Archaeologists toiling under the tropical Mexican sun have dug up unprecedented evidence of what appears to have been a crucial meeting of Mayan high priests during the final days of the great Central American civilisation. The relics suggest that after decades of gradual decline of the empire, the ancient leaders gathered on a palm-lined beach on the Yucatan coast near present day Cancún to discuss what could be done to save their society in the face of collapsing ecosystems. But as the palm wine flowed many disagreements surfaced, with the head of each clan unwilling to be the first to take action to reduce his people’s ravenous depletion of the great nation’s once-abundant natural riches. Some blamed everyone but themselves as the cause of the problem, others claimed that there was not even a problem to be solved. Evidence suggests that the local coastal tribe hosting the conference made sure that each leader’s material needs were fully provided for, a practice known in Mayan dialect as “poshti resorto allainclusivo” so that during the great conference the priests could consume to their heart’s desire without feeling the consequences of their actions. Many Mayan people had also travelled to the meeting to express their deep concern in the hope of imploring their leaders to take drastic action, but unearthed remains suggest that these mere mortals were corralled at some distance from the chiefs’ meeting and were unable to effectively pass their message to them. Realising that they had travelled many miles and in great numbers to be left to talk amongst themselves, it seems these Mayan activists consoled themselves by further indulging in the last of the once abundant produce of the Mayan lands, enjoying the beach and partying hard in the firm belief that there would be no tomorrow.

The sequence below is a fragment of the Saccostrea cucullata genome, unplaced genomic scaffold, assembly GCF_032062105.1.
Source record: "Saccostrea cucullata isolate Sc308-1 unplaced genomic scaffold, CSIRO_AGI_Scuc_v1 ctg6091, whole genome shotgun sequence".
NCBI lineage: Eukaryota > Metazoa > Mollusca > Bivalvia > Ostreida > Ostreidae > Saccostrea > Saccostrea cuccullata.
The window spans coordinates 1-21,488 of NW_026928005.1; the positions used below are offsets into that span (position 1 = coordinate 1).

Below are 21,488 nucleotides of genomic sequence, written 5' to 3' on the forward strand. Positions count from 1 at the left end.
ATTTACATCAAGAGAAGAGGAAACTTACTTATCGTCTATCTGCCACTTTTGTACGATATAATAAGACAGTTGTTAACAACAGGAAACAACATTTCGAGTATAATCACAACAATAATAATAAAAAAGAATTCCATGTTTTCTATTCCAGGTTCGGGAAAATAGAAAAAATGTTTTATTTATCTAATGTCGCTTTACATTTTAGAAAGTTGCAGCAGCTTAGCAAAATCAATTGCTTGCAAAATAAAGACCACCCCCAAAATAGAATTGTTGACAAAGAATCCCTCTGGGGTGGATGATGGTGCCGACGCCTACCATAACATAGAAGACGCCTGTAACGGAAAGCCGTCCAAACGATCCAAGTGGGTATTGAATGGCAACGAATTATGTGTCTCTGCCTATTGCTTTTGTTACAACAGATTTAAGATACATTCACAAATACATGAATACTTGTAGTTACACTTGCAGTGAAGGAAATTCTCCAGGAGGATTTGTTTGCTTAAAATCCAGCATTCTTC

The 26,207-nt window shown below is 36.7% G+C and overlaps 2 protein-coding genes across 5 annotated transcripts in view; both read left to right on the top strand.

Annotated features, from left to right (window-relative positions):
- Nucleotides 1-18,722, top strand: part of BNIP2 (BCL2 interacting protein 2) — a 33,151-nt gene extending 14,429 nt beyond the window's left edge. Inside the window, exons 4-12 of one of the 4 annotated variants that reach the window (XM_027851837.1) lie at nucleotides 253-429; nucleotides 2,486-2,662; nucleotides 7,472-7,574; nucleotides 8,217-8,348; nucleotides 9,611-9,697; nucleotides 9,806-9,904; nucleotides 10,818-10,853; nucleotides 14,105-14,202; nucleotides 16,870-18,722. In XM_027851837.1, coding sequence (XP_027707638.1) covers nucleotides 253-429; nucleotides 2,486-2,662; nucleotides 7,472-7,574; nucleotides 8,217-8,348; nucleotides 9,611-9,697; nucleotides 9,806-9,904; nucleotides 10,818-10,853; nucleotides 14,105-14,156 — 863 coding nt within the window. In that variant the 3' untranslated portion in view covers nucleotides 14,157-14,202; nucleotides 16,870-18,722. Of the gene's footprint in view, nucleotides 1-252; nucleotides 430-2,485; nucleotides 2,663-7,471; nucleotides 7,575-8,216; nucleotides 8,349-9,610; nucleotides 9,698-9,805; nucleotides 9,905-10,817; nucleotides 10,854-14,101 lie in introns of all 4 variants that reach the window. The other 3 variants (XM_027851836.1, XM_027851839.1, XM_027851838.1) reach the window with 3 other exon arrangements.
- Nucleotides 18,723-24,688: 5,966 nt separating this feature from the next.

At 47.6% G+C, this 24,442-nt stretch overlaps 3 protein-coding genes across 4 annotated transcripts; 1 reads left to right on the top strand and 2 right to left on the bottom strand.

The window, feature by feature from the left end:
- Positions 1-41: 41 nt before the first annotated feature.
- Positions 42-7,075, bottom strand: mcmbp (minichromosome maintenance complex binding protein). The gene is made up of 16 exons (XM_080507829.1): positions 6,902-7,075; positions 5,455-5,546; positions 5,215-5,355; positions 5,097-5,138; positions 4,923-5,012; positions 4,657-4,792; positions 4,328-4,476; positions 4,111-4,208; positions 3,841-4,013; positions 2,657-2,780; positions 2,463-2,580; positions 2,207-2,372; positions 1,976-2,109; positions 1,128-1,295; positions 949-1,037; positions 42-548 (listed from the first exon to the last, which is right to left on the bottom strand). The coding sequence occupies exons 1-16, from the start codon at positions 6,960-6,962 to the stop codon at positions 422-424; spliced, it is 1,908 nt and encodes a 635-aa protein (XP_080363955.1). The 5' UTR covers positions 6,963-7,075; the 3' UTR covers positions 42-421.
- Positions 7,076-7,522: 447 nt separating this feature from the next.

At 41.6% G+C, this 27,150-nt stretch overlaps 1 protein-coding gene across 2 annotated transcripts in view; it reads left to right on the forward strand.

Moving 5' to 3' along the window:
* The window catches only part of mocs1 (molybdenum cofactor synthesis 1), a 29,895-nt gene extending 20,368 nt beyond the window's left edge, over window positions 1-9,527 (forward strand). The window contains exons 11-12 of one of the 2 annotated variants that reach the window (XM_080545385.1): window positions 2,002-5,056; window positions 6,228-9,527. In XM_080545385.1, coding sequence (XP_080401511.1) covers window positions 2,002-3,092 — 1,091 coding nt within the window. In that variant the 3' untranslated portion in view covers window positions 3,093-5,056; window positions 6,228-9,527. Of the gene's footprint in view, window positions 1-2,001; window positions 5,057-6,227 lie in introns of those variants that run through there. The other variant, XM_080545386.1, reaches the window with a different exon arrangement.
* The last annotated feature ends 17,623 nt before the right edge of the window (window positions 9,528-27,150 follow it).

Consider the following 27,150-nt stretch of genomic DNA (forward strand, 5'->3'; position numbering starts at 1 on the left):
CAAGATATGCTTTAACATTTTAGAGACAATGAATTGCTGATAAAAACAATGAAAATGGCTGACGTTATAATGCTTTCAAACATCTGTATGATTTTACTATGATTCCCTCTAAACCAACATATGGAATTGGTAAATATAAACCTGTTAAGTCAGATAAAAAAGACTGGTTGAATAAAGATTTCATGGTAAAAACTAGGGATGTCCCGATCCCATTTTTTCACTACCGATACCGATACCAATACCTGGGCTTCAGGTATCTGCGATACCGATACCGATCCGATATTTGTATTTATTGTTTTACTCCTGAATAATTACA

The artefacts are not conclusive over how the meeting may have ended, but the subsequent catastrophic demise of the Mayans suggests that those once powerful high priests never could bring themselves to accept that the world they lived in was no longer the land of cheap abundance that their forefathers enjoyed. It seems that even the welcoming beach atmosphere could not overcome each clan’s self-interest and that the action required to prevent over-depletion of the Mayan empire’s resources was never forthcoming. And all that remains of their inaction are some once magnificent buildings poking out of the jungle.